Baton Rouge American Indian performs a ceremony as the bird is returned to nature
Last May, Lt. Pamela Schmitt, an animal control officer with the St. Charles Parish Sheriff’s Office, responded to calls from several motorists who witnessed an eagle along the roadside in Des Allemands thatappeared to be injured. After arriving at the scene, Schmitt was able to determine that the young female eagle had severe injuries to its wings.
According to officials, the eagle’s nest was probably damaged during either Hurricane Katrina or Rita, causing the nest to topple over with the youngster still inside and unable to fly. The Audubon Zoo in New Orleans was contacted and was able to transport the eagle to a safe location.
Dan Maloney, curator of the Audubon Zoo also responded to the call. He is affiliated with LSU’s School of Veterinary Medicine that took charge of the eagle’s recovery.
The bird received extensive rehab for her injuries at a wildlife refuge located on the North Shore. After almost two months of recuperation and medical treatment, the female bald eagle made a full recovery.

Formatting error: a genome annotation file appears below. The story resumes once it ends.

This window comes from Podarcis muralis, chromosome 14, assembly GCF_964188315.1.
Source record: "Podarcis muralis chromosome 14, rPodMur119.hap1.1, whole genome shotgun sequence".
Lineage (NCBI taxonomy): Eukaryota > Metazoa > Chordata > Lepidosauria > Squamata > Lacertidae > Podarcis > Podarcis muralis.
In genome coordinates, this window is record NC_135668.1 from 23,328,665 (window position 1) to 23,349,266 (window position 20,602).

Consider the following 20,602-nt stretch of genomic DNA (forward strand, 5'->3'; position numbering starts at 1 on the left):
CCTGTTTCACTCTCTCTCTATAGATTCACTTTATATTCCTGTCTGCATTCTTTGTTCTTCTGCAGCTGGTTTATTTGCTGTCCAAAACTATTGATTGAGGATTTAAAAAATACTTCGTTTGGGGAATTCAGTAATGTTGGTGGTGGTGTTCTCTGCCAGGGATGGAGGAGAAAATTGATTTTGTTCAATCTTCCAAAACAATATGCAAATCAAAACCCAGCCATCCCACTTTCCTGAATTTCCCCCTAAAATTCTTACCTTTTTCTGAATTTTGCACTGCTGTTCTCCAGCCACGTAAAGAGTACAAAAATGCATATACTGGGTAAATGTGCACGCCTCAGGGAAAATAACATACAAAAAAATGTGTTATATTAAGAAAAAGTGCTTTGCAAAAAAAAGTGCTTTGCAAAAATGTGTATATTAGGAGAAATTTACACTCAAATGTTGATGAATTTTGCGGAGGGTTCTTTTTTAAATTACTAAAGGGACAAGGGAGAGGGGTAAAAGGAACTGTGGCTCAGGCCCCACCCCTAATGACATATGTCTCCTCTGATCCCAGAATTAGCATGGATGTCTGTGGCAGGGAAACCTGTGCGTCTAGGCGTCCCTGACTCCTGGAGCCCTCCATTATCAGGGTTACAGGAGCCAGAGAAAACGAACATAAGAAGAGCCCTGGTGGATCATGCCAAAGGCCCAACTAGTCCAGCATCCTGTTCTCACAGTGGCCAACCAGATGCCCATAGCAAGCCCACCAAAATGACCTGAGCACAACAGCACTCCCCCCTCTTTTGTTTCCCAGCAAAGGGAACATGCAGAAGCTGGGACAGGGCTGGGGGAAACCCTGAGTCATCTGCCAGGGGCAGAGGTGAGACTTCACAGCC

On June 28, officials from the Audubon Zoo and St. Charles Parish Sheriff’s Office, along with a Native American, released the eagle back into the wild close to where it had been found almost two months ago.
A Native American cleansing ceremony — complete with colorful costumes, burning sage, and a traditional song — was performed by Johnice Daniel, an American Indian of the Ogalala-Lakota and Cherokee-Micmaq tribes.
Following the ceremony, the eagle took to the air in glorious flight. The now free bird, affectionately named Willy, circled overhead four times before heading towards the trees at the far end of a cow pasture in Des Allemands.